Transportation is more than moving people: the movement of freight connects people with the products and services they need to sustain the flow of everyday life.
Freight moves continually every day via roads, rail lines, waterways and airports. The regional transportation system supports economic activity by linking widely separated points through the use of a complex network which connects people, products, and services. Everything that is consumed or manufactured is considered freight, including household items, food, clothing, electronics, office supplies, parcels, building materials, petroleum and gasoline, waste, and many other commodities that are shipped to and from businesses and households every day.
A widespread network of freight hubs, including rail transfer facilities, rail yards, and truck-oriented warehouse and distribution facilities, helps get goods to and from our region’s customers and businesses. Trucks are a critical and necessary part of this system, but they are significant contributors to regional congestion and pollution. Strategies and infrastructure investments are needed that promote a more efficient freight delivery system that will be able to accommodate the increasing and changing distribution of goods.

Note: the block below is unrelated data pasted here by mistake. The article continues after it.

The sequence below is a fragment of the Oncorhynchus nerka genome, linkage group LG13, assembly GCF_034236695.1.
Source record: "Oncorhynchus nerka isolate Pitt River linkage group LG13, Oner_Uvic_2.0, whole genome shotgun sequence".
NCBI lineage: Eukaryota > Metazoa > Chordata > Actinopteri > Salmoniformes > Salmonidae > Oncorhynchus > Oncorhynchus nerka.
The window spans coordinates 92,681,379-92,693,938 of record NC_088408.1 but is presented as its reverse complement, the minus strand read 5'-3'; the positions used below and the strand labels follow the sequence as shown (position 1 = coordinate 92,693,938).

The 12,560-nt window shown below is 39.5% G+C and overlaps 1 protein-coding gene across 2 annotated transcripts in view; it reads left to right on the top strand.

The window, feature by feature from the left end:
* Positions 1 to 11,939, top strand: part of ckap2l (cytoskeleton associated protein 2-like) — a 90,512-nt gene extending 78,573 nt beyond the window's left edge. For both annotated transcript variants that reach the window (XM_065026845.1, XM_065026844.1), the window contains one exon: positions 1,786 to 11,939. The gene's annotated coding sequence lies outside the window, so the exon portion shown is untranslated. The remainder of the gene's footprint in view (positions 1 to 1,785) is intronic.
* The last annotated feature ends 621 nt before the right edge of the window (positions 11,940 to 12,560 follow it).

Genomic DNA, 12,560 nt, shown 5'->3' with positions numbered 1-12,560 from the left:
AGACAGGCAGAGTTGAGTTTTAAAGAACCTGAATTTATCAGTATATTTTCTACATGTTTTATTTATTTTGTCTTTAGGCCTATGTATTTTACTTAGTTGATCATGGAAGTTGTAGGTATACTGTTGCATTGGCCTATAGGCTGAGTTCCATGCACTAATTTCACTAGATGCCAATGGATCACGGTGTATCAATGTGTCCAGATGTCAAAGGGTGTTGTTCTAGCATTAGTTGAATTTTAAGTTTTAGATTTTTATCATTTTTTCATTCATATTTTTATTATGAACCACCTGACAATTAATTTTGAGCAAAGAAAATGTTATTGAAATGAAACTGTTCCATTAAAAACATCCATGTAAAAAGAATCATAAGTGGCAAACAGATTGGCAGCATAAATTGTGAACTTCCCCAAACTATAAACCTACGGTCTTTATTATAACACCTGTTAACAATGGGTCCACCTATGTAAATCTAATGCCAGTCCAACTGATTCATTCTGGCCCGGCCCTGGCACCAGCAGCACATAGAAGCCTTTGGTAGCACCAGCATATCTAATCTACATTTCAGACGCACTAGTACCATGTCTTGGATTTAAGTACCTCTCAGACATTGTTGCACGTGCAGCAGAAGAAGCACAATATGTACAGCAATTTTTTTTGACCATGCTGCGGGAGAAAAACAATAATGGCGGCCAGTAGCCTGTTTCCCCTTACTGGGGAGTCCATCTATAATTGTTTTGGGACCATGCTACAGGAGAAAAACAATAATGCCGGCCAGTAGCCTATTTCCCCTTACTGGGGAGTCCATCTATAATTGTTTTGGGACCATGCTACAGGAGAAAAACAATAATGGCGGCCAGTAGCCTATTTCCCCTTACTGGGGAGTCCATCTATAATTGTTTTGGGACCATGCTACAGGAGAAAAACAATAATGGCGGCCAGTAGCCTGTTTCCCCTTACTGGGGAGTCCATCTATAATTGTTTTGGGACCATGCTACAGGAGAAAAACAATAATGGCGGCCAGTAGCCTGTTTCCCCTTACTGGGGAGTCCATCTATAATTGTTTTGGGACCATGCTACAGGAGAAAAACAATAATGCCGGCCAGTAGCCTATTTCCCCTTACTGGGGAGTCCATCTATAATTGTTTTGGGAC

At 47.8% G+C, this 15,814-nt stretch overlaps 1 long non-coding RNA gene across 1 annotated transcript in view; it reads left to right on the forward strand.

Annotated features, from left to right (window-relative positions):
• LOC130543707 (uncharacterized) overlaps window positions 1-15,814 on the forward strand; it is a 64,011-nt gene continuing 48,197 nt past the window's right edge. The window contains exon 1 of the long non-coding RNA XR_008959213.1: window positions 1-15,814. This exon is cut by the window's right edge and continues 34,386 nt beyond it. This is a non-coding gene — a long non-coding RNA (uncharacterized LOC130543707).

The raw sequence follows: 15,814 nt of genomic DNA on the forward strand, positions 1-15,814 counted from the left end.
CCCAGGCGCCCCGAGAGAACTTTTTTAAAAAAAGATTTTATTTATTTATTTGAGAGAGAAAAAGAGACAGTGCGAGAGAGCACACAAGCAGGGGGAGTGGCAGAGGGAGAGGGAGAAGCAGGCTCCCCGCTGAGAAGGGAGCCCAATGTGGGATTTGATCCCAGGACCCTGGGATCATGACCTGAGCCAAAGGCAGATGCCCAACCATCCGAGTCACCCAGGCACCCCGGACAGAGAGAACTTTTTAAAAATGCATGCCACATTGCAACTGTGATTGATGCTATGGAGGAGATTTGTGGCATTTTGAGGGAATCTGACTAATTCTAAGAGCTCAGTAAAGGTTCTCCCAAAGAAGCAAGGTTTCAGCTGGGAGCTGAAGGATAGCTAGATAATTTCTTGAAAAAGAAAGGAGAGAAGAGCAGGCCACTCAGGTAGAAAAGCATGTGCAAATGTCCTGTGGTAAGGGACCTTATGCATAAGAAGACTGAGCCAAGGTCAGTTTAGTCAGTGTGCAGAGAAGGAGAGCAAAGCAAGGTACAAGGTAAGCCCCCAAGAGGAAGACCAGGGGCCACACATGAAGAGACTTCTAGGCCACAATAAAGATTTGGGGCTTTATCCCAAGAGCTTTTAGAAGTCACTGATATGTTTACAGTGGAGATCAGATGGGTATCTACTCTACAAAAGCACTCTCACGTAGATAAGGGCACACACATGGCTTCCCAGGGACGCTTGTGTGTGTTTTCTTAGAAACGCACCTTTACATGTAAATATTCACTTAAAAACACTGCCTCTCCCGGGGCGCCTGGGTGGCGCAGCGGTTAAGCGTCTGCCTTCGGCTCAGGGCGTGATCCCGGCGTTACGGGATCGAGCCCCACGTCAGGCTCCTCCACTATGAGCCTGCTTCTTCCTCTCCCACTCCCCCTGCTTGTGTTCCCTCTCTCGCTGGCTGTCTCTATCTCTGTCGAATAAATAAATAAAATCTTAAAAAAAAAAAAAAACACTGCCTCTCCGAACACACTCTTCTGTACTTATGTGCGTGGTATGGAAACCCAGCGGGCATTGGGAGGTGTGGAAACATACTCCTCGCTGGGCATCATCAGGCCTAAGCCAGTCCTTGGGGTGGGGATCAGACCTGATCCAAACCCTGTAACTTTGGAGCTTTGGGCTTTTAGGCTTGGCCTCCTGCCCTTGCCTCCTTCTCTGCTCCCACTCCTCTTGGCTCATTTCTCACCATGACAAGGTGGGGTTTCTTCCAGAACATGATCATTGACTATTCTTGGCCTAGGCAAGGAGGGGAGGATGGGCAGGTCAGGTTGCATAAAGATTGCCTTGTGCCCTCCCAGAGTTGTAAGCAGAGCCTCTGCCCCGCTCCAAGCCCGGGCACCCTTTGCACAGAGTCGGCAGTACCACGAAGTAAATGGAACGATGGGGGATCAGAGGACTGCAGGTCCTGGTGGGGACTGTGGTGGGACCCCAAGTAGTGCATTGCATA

Commodity flows, that is the movement of all types of goods, determine the need for and utilization of transportation assets and infrastructure. Commodity flow expectations provide an important framework for the planning of physical, operational, or regulatory improvements. NYMTC’s Regional Freight Element is presented in Appendix H of Moving Forward, NYMTC’s Regional Transportation Plan through horizon year 2050. The Freight Element of Moving Forward provides background information on the volume and value and trends of commodity flows within, to, and from the NYMTC planning area and the larger area comprising 10 regional planning agencies covering portions of New York, Connecticut, New Jersey, and Pennsylvania. The analysis of commodity flows, in turn, permits evaluations of performance and needs related to multimodal freight networks, facilities, and logistics. The Regional Freight Element presented in the appendix draws from the analysis and evaluations.
NYMTC undertakes planning studies and participates in events emphasizing the importance of freight movement in the multi-state New York City metropolitan region. The Clean Freight Corridors Planning Study, undertaken by NYMTC with the oversight of the Multi-State Freight Working Group, recommends the designation of clean freight corridors for future investment in alternative fuel and electric charging facilities to support cleaner freight movement.
NYMTC is also conducting a Regional Freight Land Use Study to assess freight-related land uses in the multi-state New York City metropolitan region.
2022-2050 Regional Freight Element
Freight 101 (NYSAMPO Freight Fact Sheet)